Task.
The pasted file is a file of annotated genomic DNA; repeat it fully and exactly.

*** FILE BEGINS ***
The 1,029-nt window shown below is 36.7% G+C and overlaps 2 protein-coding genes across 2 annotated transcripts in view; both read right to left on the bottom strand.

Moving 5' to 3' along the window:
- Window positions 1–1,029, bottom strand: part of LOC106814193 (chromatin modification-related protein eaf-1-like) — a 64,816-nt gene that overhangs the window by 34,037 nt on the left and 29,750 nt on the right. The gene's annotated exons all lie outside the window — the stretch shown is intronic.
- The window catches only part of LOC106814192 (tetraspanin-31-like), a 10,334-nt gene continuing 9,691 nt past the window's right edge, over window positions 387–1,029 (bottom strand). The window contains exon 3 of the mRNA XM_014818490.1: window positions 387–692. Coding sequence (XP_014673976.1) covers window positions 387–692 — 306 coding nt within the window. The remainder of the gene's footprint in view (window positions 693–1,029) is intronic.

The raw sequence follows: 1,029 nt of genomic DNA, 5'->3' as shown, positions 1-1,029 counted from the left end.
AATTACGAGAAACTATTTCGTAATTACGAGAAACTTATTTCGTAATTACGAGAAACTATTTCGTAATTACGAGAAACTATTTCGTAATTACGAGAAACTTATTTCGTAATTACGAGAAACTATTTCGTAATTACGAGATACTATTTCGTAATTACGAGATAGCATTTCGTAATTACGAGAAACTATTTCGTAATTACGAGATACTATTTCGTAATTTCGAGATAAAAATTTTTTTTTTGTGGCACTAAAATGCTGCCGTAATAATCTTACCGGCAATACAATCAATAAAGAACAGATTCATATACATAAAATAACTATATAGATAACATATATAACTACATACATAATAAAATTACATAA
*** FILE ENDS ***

The 1,029-nt window shown below is 36.7% G+C and overlaps 2 protein-coding genes across 2 annotated transcripts in view; both read right to left on the bottom strand.

Moving 5' to 3' along the window:
- Window positions 1–1,029, bottom strand: part of LOC106814193 (chromatin modification-related protein eaf-1-like) — a 64,816-nt gene that overhangs the window by 34,037 nt on the left and 29,750 nt on the right. The gene's annotated exons all lie outside the window — the stretch shown is intronic.
- The window catches only part of LOC106814192 (tetraspanin-31-like), a 10,334-nt gene continuing 9,691 nt past the window's right edge, over window positions 387–1,029 (bottom strand). The window contains exon 3 of the mRNA XM_014818490.1: window positions 387–692. Coding sequence (XP_014673976.1) covers window positions 387–692 — 306 coding nt within the window. The remainder of the gene's footprint in view (window positions 693–1,029) is intronic.

The raw sequence follows: 1,029 nt of genomic DNA, 5'->3' as shown, positions 1-1,029 counted from the left end.
AATTACGAGAAACTATTTCGTAATTACGAGAAACTTATTTCGTAATTACGAGAAACTATTTCGTAATTACGAGAAACTATTTCGTAATTACGAGAAACTTATTTCGTAATTACGAGAAACTATTTCGTAATTACGAGATACTATTTCGTAATTACGAGATAGCATTTCGTAATTACGAGAAACTATTTCGTAATTACGAGATACTATTTCGTAATTTCGAGATAAAAATTTTTTTTTTGTGGCACTAAAATGCTGCCGTAATAATCTTACCGGCAATACAATCAATAAAGAACAGATTCATATACATAAAATAACTATATAGATAACATATATAACTACATACATAATAAAATTACATAA